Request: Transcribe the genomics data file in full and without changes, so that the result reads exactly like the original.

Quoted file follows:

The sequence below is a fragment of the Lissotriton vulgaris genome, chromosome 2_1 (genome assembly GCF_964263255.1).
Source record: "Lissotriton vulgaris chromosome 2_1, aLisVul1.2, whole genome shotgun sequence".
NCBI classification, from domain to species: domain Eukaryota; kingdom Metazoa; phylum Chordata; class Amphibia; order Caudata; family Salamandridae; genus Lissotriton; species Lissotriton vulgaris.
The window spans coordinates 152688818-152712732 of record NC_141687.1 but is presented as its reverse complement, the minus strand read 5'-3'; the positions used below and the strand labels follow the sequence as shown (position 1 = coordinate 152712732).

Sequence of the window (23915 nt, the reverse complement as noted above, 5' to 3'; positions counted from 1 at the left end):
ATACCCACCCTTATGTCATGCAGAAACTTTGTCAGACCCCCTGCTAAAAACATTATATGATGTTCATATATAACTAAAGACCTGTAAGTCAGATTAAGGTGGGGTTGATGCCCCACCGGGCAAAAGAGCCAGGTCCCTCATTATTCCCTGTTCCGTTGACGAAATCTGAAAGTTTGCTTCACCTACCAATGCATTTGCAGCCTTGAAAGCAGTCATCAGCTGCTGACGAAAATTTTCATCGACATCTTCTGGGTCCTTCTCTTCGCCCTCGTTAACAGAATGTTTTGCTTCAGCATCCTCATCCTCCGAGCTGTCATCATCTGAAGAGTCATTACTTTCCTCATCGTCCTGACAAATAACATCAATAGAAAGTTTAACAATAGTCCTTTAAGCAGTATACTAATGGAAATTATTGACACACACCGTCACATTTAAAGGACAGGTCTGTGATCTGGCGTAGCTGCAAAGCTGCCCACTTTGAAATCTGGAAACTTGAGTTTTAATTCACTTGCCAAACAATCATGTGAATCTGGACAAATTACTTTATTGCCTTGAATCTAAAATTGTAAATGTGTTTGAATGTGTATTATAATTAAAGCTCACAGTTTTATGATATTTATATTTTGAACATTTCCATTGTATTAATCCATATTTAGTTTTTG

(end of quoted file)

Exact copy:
The sequence below is a fragment of the Lissotriton vulgaris genome, chromosome 2_1 (genome assembly GCF_964263255.1).
Source record: "Lissotriton vulgaris chromosome 2_1, aLisVul1.2, whole genome shotgun sequence".
NCBI classification, from domain to species: domain Eukaryota; kingdom Metazoa; phylum Chordata; class Amphibia; order Caudata; family Salamandridae; genus Lissotriton; species Lissotriton vulgaris.
The window spans coordinates 152688818-152712732 of record NC_141687.1 but is presented as its reverse complement, the minus strand read 5'-3'; the positions used below and the strand labels follow the sequence as shown (position 1 = coordinate 152712732).

Sequence of the window (23915 nt, the reverse complement as noted above, 5' to 3'; positions counted from 1 at the left end):
ATACCCACCCTTATGTCATGCAGAAACTTTGTCAGACCCCCTGCTAAAAACATTATATGATGTTCATATATAACTAAAGACCTGTAAGTCAGATTAAGGTGGGGTTGATGCCCCACCGGGCAAAAGAGCCAGGTCCCTCATTATTCCCTGTTCCGTTGACGAAATCTGAAAGTTTGCTTCACCTACCAATGCATTTGCAGCCTTGAAAGCAGTCATCAGCTGCTGACGAAAATTTTCATCGACATCTTCTGGGTCCTTCTCTTCGCCCTCGTTAACAGAATGTTTTGCTTCAGCATCCTCATCCTCCGAGCTGTCATCATCTGAAGAGTCATTACTTTCCTCATCGTCCTGACAAATAACATCAATAGAAAGTTTAACAATAGTCCTTTAAGCAGTATACTAATGGAAATTATTGACACACACCGTCACATTTAAAGGACAGGTCTGTGATCTGGCGTAGCTGCAAAGCTGCCCACTTTGAAATCTGGAAACTTGAGTTTTAATTCACTTGCCAAACAATCATGTGAATCTGGACAAATTACTTTATTGCCTTGAATCTAAAATTGTAAATGTGTTTGAATGTGTATTATAATTAAAGCTCACAGTTTTATGATATTTATATTTTGAACATTTCCATTGTATTAATCCATATTTAGTTTTTG